Brilliant post called “Why I won’t respond to your tweets about false rape accusations” — this is the third such article I’ve found on this topic, and it cannot be shared or repeated enough.
I’ve pasted some excerpts below, but please go read the original article(s), as they have really lovely pie charts and the like to illustrate this excellent point. This page will be permanently linked from the “False Accusations” page on this OWF site.
Over and over and over again commenters and tweeple insist on discussing false rape accusations over rape survivors’ experiences and the challenges they face in dealing with their trauma, finding support and reporting to the police. This despite the fact that false rape accusations make up less than a percentage of the total projected rapes in this country.
Disclaimer: Read this fantastic post by Lauren Nelson on American false report data. It was such a great idea that I decided to mimic it with our own data that’s available. Nelson makes brilliant points, so I will be copy-pasting her brilliance here (see the green text). I will get into this in more depth when I have a chance and write a more eloquent post.
This study is the most reliable study we have in South Africa into how prevalent false rape reports may be. While the study focusses on Gauteng, the team that produced this are currently working to do the same study nationally. Until that study is completed, this is the best data we have on rape case attrition and false rape accusations. According to the study, 3.3% of rape reports may be false accusations (see page 43). That’s 3.3 false accusations out of every hundred rape cases…
The idea that we must pepper discourse on the suffering of the marginalized by bemoaning comparatively insignificant harms suffered by the group that has historically had a cultural and institutional advantage in the legal system reeks of privilege.
The very notion that by focusing on the suffering of the majority without excusing the suffering of a minority is a form of discrimination is nonsensical.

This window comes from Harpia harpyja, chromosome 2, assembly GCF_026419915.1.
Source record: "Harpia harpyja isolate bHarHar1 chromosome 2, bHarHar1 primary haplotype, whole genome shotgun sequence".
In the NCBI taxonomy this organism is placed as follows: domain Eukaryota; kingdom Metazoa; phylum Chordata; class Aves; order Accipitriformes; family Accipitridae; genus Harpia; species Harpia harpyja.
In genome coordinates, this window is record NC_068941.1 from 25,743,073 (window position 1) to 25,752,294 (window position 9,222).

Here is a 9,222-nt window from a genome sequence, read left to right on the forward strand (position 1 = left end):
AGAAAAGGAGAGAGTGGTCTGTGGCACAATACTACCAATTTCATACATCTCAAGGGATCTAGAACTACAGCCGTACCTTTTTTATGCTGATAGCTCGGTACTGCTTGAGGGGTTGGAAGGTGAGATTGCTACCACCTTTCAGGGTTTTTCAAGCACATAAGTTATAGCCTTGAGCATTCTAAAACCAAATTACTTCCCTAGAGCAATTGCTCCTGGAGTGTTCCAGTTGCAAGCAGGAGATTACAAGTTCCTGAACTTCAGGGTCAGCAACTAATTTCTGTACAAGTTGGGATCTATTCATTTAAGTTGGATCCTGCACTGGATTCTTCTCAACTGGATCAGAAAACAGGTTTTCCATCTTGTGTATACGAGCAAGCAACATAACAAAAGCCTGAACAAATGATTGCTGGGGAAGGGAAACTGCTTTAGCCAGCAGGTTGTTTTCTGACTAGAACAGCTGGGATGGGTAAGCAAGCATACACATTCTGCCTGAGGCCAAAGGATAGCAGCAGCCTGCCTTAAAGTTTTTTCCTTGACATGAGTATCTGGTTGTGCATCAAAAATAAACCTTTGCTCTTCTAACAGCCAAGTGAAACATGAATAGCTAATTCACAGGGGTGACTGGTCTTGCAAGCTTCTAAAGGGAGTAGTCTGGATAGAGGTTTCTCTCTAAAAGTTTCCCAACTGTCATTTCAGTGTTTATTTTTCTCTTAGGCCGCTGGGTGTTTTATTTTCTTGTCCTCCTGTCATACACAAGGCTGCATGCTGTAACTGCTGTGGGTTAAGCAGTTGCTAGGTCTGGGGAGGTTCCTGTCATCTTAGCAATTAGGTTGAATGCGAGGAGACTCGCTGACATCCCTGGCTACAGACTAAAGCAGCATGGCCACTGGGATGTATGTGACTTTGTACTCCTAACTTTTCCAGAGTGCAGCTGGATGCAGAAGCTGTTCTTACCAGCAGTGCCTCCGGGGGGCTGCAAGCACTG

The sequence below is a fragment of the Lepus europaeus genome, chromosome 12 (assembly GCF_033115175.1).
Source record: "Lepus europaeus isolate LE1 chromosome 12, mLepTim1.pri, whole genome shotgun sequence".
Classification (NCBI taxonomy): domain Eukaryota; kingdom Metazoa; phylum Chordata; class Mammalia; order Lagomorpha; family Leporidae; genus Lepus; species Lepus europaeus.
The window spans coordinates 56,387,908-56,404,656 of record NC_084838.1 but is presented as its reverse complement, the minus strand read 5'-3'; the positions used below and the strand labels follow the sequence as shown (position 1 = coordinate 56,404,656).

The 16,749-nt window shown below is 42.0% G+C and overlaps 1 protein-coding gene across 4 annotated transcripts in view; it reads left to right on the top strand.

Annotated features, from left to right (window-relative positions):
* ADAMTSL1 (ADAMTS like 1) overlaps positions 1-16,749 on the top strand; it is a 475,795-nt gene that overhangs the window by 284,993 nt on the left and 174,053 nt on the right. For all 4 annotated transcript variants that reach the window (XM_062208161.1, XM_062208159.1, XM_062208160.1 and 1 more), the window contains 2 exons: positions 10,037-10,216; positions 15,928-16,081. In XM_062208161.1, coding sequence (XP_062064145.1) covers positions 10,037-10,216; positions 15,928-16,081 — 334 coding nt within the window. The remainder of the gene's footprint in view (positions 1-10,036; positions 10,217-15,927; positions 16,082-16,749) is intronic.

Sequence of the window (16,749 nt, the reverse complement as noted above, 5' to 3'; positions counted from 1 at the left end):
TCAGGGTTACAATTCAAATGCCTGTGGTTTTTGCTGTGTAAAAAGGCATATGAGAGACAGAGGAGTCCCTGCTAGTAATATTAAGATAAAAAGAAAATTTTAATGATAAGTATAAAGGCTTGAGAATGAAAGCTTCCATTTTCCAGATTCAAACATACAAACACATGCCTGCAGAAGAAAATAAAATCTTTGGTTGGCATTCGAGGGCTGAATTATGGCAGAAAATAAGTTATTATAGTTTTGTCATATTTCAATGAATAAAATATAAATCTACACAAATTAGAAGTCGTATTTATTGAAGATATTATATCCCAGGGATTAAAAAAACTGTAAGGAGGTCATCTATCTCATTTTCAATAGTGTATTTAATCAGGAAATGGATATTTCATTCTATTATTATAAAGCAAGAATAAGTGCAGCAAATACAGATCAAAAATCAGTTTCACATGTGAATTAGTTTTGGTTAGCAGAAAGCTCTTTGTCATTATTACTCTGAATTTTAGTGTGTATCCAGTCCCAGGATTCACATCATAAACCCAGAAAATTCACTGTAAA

The fact that false accusations are perpetually injected into accounts of substantial grief as an equal comparison is a distraction at best, and offensive more often. It is the equivalent of saying, “Rape is terrible, but…”
No – there is no “but.” Rape is terrible, and that statement needs no caveat.
While that is the righteously indignant response that comes to mind when I look at this data, when the temper has cooled and I attempt to be objective, I’m not entirely comfortable with this line of reasoning. I would not want to silence the voice of a victim of admittedly rare female-on-male rape just because they were representative of a very small proportion of the sexual violence victim population, and I don’t like the idea of doing that to other people who have suffered an injustice, either.
So while I feel like the comparison of false rape accusations to the extensive harms of rape culture is a bad one, that’s not why I’m refusing to publish comments bringing it up.
The reason is that this comparison has struck fear into the hearts of sexual violence victims for decades. It makes victims feel as though they won’t be believed if they do come forward. It gives rape culture perpetrators the “backing” to say a victim “wanted” it, or changed their mind because they were embarrassed. It gives the most vile of commenters their “grounds” for claiming a victim was “obviously” lying because so-and-so could have “anyone they wanted.”
That doesn’t help rape culture, but more importantly, that doesn’t help the victims. Coming forward can be important to receiving proper medical treatment, counseling and – should they choose to press charges – justice. And it can be the difference between putting a rapist behind bars, or allowing them to rape again. I don’t want to be a part of a culture that does that.
The reason is that – for better or worse – those concerned about false rape accusations have a heavyweight ally in their corner already: rape culture itself. The culture hand-delivers skepticism for any allegation that might be made. Victims, on the other hand, have no such ally in their corner. I’m not worried about giving those concerned about false rape accusations a platform, particularly if it’s going to continue to skew the odds against sexual violence victims by perpetuating rape culture overall.
Finally, it’s about creating a safe space.
Which is exactly what we’re trying to do with The Order of the White Feather.
Olivia M. Grey lives in the cobwebbed corners of her mind writing paranormal romance with a Steampunk twist, like the Amazon Gothic Romance bestseller Avalon Revisited. Her short stories and poetry have been published in various magazines and anthologies, like SNM Horror Magazine and How the West Was Wicked. Ms. Grey also blogs and podcasts relationship essays covering such topics as alternative lifestyles, deepening intimacy, ending a relationship with love and respect, and other deliciously dark and decadent matters of the heart and soul.
Read more by O. M. Grey on her blog Caught in the Cogs, http://omgrey.wordpress.com